Preventing Injuries in Young Baseball Players
MADISON - Whipping a fastball down the pipe places more than 400 Newtons - that's 90 pounds of force on the shoulder and elbow.
Now imagine the arm in question is 11 years old, and still growing and developing. And throwing 60 pitches over the course of a five-inning game.
You can see the need for teaching appropriate throwing techniques to young athletes - and so can the physical therapists and athletic trainers at UW Health Sports Rehabilitation, who launched a throwing analysis service at the UW Health Sports Rehabilitation clinic on Watts Road in March 2010.
"There's good evidence showing that youth baseball injuries are on the rise," says Karl Fry, a physical therapist with UW Health Sports Medicine. "We're going to be discussing the ways parents, coaches and kids can reduce their risk."
Most youth baseball leagues have set up rules and guidelines that limit the number of innings a player can pitch. Unfortunately, there's no rule that limits the number of leagues or weekend tournaments in which a player can participate.
That's one issue driving the rash of injuries, but it not the only one.
"Your better athletes tend to be your pitchers," notes Marc Sherry, also a physical therapist and athletic trainer with UW Health Sports Rehabilitation. "And that usually means that when they're not pitching, the coach is likely to put them at shortstop, or some position where they're throwing a lot."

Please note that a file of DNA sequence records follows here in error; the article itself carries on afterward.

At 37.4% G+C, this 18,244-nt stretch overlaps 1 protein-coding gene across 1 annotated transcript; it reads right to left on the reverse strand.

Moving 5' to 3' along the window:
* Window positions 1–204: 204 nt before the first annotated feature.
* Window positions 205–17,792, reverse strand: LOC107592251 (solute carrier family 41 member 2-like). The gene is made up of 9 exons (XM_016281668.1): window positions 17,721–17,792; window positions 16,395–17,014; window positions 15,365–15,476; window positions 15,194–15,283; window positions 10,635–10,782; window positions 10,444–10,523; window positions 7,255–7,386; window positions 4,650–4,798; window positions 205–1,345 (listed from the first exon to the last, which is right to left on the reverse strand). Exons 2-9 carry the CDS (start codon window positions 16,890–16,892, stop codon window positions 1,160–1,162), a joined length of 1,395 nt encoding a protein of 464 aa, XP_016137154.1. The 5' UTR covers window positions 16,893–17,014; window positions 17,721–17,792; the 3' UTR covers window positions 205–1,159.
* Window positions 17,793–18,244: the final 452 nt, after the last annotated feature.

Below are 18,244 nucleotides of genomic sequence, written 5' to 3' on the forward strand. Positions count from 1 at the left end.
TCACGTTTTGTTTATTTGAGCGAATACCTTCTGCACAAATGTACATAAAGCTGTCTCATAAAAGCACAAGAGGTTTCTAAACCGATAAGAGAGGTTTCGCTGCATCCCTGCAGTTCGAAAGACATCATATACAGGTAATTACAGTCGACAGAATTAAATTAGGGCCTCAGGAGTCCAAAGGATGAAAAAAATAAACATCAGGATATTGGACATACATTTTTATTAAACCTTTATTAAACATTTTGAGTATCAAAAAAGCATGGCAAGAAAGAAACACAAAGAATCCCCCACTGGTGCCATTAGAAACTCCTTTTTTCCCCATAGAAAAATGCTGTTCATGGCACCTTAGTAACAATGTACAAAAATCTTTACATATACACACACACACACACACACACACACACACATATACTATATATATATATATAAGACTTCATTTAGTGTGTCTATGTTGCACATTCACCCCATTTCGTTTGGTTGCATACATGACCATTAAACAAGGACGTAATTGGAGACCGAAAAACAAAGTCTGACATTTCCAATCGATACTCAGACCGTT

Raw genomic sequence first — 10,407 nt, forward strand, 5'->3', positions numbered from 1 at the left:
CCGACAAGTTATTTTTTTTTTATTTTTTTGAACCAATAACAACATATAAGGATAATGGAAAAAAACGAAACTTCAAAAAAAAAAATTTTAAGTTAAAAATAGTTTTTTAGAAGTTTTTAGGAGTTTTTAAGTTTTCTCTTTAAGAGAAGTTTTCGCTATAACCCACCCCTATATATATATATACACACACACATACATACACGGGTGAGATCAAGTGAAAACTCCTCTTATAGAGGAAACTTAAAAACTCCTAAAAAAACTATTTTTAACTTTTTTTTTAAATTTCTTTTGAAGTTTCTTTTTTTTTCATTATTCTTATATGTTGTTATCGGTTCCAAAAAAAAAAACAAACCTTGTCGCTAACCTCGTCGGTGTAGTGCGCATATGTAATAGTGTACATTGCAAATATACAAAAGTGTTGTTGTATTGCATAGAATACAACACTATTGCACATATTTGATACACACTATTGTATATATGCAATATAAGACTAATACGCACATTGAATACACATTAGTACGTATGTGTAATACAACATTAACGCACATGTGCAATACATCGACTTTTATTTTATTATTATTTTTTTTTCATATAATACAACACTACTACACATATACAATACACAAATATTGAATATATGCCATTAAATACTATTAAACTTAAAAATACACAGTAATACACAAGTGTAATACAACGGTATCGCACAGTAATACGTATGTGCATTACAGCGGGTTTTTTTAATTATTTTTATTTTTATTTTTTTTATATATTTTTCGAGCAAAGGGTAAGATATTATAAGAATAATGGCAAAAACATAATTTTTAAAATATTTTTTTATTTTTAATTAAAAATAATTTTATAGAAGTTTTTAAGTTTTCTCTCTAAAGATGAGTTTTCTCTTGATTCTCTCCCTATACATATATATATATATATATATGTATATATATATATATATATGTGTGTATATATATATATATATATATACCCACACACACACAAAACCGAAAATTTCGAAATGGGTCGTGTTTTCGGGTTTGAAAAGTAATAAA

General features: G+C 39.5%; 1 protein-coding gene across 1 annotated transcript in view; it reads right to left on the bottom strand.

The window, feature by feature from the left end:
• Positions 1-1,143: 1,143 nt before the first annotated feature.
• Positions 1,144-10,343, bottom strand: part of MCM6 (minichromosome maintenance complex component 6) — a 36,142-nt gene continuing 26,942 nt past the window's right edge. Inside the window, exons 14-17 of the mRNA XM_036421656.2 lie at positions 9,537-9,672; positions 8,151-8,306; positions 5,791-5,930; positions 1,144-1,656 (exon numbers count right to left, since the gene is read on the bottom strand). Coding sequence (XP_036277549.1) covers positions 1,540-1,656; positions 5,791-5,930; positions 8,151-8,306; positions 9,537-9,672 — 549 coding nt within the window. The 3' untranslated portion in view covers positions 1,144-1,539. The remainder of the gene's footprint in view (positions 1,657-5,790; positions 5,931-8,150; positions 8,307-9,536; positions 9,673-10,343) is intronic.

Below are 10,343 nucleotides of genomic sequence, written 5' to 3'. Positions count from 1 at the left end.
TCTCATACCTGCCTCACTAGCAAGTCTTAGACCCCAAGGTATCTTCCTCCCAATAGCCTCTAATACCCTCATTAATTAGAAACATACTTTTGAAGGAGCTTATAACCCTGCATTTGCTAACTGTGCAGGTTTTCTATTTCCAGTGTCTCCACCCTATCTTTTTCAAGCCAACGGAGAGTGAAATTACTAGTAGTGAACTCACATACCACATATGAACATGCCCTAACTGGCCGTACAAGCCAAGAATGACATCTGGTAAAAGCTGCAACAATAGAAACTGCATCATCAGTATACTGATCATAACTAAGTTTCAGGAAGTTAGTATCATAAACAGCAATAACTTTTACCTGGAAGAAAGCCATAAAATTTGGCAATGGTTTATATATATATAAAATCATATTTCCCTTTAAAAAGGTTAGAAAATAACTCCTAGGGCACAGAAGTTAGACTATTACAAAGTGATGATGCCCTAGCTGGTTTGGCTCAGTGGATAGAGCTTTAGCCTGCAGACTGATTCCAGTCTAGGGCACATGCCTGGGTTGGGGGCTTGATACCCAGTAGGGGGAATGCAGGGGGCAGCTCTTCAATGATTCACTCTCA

Sherry recently treated a young athlete who tore his ulnar collateral ligament on the 128th pitch of a game. Yes, you read that right - the 128th pitch. By contrast, few major league managers allow their strongest starters to throw more than 100 pitches in a game.
"Now this kid is in high school and he's already had to undergo a major surgery," says Sherry. "That's the sort of situation we're hoping our new throwing analysis service will help prevent."
A March 15 clinic covered a variety of topics, beginning with an introduction to common throwing injuries, like the ulnar collateral ligament tear (the injury that requires Tommy John surgery), Little League elbow and rotator cuff impingements. The clinic also featured a video analysis of proper pitching mechanics, as well as some suggested drills and exercise players can use to avoid injuries and improve performance.
If an athlete has suffered a baseball-related injury, insurance is likely to cover throwing analysis as part of rehabilitation. Those who wish to access the service as part of an injury prevention program can opt for a self-pay option.
"A major baseball injury can be career-ending, says Fry. "It can lead to lost velocity and lost scholarships, and if you don't address the root problems early, it can quickly lead into a downward spiral."
Date Published: 03/08/2010